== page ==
The final Rasch analyses provides an initial evidence-base for future testing to improve the PU-QOL scales and to establish the extent that psychometrically sound scales have been developed. Future scale developments can be empirically driven; the distribution of item locations highlight where ‘gaps’ in the measurement continuum are (fill notable distances in item locations with items, particularly those representing superficial PU impact and extend the measurement range at the extreme ends of the continuum). The process of modifying a newly developed instrument is part of an evolving, on-going measurement process intended to strengthen the hypothesised conceptual relationships with empiric evidence [49]. The usefulness of new measures is therefore demonstrated by multiple applications in different studies (accumulative body of evidence to support scale measurement properties). Future research will investigate the sensitivity of PU-QOL scales to change and responsiveness, and develop an instrument to enable economic evaluation. Development of proxy measures and language translations are needed given the high prevalence of cognitively impaired patients with PUs.

                          The PU-QOL instrument is intended for administration, following a user manual, with adults across the range of PU severity and type (location and duration) and UK acute and community healthcare settings. Scales can be selected depending on the nature of the research and scale items are summed to produce scores. The PU-QOL can be used for: effectiveness intervention research where improvement and/or deterioration in HRQL is measured; promoting patient-clinician communication (i.e. flag issues); informing changes to treatment; facilitating priority setting and patient care and PU management decisions and assessing the care given from the patient’s perspective. Currently, the PUQOL is most appropriate for people with severe PUs, as demonstrated by a lack of items to represent people with little or no bother due to PUs. The exudate and odour scales are not intended for people with superficial category 1 PUs. Electronically defined ‘skip’ questions would assist in selecting scales and items relevant to each individual’s circumstance.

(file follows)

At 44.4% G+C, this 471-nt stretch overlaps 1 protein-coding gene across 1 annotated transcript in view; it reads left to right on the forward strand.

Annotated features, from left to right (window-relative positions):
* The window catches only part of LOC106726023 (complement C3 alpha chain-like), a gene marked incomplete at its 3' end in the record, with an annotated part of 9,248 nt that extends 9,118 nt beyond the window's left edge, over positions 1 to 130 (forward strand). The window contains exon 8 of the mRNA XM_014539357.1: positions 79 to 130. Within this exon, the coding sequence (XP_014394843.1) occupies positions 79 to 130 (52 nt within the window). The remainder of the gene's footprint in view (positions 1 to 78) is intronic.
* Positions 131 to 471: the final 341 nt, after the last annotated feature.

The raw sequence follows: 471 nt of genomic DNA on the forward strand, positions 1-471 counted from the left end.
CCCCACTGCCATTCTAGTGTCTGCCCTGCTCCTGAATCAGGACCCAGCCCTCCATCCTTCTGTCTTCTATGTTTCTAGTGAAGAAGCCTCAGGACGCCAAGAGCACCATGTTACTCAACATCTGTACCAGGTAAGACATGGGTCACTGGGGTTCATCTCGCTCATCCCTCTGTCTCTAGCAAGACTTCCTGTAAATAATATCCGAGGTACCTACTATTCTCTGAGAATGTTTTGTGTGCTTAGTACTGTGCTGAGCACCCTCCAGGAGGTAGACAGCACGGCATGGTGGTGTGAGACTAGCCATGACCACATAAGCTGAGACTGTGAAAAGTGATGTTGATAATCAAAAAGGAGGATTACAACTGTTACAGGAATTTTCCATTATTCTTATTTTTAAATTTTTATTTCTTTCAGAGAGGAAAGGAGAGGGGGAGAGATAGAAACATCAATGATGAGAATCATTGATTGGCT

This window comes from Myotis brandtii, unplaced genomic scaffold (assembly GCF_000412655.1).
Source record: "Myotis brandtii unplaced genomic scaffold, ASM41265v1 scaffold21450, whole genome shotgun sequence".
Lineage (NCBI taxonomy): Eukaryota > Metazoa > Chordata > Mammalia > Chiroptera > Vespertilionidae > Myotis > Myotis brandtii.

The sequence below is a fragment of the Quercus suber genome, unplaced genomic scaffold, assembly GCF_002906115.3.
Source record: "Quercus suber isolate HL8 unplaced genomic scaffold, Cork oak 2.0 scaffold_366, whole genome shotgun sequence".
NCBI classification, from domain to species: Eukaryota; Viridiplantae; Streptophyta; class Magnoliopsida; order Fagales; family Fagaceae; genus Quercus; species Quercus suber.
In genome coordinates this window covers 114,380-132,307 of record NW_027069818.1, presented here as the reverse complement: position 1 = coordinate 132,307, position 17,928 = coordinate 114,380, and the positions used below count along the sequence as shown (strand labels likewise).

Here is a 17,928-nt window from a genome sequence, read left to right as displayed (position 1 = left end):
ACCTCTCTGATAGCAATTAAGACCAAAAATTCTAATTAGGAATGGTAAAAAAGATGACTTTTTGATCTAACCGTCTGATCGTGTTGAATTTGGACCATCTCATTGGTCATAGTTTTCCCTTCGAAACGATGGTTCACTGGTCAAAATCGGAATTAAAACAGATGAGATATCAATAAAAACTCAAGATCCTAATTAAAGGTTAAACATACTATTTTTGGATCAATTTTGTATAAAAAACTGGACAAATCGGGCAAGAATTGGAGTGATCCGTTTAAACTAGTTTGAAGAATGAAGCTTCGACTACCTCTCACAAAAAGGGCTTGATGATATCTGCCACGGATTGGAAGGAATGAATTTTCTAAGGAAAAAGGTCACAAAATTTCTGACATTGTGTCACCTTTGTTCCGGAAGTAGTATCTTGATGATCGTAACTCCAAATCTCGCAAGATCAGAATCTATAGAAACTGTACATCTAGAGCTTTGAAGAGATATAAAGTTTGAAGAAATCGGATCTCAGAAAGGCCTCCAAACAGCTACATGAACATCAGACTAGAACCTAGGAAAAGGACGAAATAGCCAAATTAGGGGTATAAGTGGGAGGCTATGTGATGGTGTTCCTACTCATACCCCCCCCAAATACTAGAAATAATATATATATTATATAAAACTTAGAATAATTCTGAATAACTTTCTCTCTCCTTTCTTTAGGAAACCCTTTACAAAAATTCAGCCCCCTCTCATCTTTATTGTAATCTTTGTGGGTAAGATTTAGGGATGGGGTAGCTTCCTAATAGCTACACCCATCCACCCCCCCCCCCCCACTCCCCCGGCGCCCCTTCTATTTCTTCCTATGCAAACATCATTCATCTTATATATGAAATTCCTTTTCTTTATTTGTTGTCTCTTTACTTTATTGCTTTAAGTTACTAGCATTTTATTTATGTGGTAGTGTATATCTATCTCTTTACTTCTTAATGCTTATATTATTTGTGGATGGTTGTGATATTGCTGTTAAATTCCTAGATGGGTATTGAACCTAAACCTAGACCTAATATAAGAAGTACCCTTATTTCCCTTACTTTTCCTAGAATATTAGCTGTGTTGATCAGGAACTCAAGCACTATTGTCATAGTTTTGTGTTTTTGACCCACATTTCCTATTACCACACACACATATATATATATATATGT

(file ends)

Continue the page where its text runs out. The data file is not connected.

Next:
As the PU-QOL was developed and evaluated in the UK, the validity and reliability are characteristics of the instrument for a specific population (i.e. UK nationals) and should therefore be re-evaluated for a new population. A language translation or cross-cultural adaption may be required to ensure that the PU-QOL is appropriate for cultures, languages and ethnic groups outside the UK (see the PU-QOL instrument website for guidance on language translation and cross-cultural adaptation processes: http://​ctru.​leeds.​ac.​uk/​Skin).

                          This research highlights the importance of fully testing instruments before clinicians and researchers apply them. It highlights the value of item-level analyses, not typically undertaken, that identified problems with the PU-QOL scales not detected by standard tests of scale reliability and validity. It also demonstrated that small iterative steps, using mixed methods in an interactive way, rather than the traditional three stage approach to PRO development (i.e. qualitative work to generate constructs and content, pre-testing and psychometric evaluation) may be beneficial, particularly at early content and scale format/design to understand and resolve instrument issues early in the development process. Both qualitative and empirical findings should be used to inform subsequent work and to make improvements to scales. Uniformity of research approaches for PRO development could lead to consistency in health measurement and the inclusion of mixed methods as well as the more sophisticated psychometric methods, such as RMT in accepted international guidelines.

                          Conclusions